Fragments of an informal History of Broadcasting
The occult art of Video Recording
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           CONTENTS
1  BROADCAST VIDEO RECORDING
2  DOMESTIC VIDEO RECORDING (ANALOGUE)
3  DOMESTIC VIDEO RECORDING (DIGITAL)
Domestic video recording (analogue)
Until the 1970s, television viewing was live: if you wanted to see a programme you had to arrange to be by a television when it was transmitted. Domestic video recording was a long wished-for facility, but though professional video recording had been around since 1958 it was phenomenally expensive and bulky (the Ampex machines cost a quarter of a million pounds each at 1960 prices).

TelcanThe earliest attempt to create a domestic video recorder was as far back as 1963: Telcan (right) was a television with an open-reel recorder mounted on top, using linear recording running inch tape at 120 inches/second for a maximum running time of 15 minutes. ShibadenThere was no timer, so you had to be there anyway to record something: the quality was poor, and it was unreliable, so it's not surprising that it didn't make any headway. By the late 1960s various open-reel video recorders using inch tape and rotating heads were available, of which one of the most common makes was Shibaden (left): again, there was no timer, and the cost and difficulty of lacing it up meant that it wasn't suitable for the domestic market (though it was useful for semi-professionals); the quality was fairly good but the tape was expensive. (A friend of mine had a couple and used cheaply-bought second-hand computer tape - the quality was just about watchable but not pretty).

Philips VCRThe first successful domestic video recorder was the Philips N1500 (right), available from 1970 (1972 in the UK). It used tape in a cassette, so lacing up wasn't a problem; in order to acommodate the slanted path round the head drum the reels were placed one above the other in the cassette, which was roughly cubical in shape. The machine had a primive mechanical timer, so it would make unattended recordings, and the quality was quite acceptable. However the mechanical lace-up round the complicated tape path was liable to damage the tape; and the machine was quite expensive at 400 (and so was the tape); it was never widely bought, though well-off enthusiasts bought enough to make later improved versions worth manufacturing.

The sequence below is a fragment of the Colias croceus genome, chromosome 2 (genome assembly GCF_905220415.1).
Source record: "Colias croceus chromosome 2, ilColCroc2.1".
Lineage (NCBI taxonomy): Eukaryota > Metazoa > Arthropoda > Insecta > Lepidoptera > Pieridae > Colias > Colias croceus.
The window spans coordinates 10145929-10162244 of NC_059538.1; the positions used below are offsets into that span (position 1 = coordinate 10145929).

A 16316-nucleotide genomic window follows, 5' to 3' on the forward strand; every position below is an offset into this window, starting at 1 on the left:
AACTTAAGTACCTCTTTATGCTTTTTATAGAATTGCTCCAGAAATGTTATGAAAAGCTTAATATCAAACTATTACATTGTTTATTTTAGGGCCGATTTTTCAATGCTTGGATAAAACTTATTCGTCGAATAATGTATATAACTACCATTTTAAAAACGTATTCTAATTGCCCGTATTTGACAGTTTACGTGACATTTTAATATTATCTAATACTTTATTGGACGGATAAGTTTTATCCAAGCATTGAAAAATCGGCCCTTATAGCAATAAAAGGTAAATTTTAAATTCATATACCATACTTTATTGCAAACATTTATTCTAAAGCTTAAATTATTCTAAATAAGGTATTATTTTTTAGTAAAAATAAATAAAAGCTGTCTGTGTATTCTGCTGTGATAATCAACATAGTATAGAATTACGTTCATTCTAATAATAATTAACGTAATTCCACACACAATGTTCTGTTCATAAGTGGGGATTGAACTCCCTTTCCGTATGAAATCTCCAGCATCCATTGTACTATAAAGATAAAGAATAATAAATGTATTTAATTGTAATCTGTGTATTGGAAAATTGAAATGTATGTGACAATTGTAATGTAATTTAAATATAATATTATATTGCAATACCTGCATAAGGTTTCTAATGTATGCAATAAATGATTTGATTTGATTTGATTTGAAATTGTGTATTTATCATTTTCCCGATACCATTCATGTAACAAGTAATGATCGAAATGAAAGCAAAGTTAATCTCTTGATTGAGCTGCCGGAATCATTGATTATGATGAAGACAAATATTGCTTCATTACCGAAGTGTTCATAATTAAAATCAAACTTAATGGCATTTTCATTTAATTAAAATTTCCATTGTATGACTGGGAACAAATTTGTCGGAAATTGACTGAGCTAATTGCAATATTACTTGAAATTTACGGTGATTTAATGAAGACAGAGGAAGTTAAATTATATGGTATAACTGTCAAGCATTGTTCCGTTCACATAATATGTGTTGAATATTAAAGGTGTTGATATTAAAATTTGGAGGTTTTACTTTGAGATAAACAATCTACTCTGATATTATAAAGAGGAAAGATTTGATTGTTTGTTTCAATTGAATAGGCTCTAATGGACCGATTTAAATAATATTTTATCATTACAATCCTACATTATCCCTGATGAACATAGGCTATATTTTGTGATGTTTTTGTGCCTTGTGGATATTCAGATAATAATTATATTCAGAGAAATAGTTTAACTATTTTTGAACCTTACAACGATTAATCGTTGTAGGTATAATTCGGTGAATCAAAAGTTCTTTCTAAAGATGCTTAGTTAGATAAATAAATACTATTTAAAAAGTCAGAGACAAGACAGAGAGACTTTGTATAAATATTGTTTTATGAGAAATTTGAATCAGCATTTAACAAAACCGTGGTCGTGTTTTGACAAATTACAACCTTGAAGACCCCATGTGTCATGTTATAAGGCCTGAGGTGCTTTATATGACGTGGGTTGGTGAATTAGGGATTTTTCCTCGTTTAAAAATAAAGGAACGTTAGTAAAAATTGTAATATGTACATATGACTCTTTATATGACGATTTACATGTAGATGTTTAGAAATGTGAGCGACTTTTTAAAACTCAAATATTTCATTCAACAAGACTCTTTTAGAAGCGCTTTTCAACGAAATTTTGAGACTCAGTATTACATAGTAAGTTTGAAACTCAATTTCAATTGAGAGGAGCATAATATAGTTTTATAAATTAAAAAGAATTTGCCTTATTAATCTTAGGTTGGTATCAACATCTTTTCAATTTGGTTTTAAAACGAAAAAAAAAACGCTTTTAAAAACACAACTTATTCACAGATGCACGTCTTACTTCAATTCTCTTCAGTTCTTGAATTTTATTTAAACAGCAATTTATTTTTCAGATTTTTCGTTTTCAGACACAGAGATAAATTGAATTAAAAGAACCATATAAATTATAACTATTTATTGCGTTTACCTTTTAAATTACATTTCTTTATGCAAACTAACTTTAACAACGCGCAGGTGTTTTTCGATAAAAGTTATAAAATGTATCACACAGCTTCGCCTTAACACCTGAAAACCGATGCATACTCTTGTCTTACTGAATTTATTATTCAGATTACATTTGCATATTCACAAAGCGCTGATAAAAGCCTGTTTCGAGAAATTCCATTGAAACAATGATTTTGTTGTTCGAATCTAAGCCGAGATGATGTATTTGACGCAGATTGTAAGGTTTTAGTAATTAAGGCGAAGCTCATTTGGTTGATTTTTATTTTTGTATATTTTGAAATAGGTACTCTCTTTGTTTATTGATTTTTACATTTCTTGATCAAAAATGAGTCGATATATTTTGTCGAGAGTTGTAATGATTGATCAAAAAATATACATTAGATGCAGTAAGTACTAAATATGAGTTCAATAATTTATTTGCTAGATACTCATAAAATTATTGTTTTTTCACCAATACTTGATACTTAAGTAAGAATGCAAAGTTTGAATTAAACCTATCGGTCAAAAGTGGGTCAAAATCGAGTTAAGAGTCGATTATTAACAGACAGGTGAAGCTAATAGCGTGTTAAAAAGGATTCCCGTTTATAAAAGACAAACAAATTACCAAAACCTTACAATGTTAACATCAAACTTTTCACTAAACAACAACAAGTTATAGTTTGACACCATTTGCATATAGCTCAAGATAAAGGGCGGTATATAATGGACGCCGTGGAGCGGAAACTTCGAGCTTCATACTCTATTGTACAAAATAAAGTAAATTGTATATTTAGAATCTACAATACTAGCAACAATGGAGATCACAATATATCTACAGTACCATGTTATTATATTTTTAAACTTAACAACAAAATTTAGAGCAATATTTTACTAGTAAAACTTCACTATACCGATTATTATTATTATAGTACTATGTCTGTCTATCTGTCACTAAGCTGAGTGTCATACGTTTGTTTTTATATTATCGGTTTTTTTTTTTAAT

In 1971 Sony introduced the U-matic video cassette recorder: it was aimed at the professional market and far too expensive for domestic use, but it paved the way for future developments: the tape was enclosed in a fairly bulky cassette, but with the spools on the same level, the slanted wrap round the head drum being achieved by placing the drum at a slight angle. This made the lacing process much easier and more reliable. Betamax cassetteThe machine became an industry standard for some years for making copies for viewing or testing television recordings, but was far too expensive for domestic use. However in 1975 Sony released a scaled-down and simplified machine called 'Betamax'. The cassettes (left) used inch tape, were a more manageable size, and ran for 3 hours; there was a digital timer which could also select the TV channel, so that successive recordings from different channels became possible.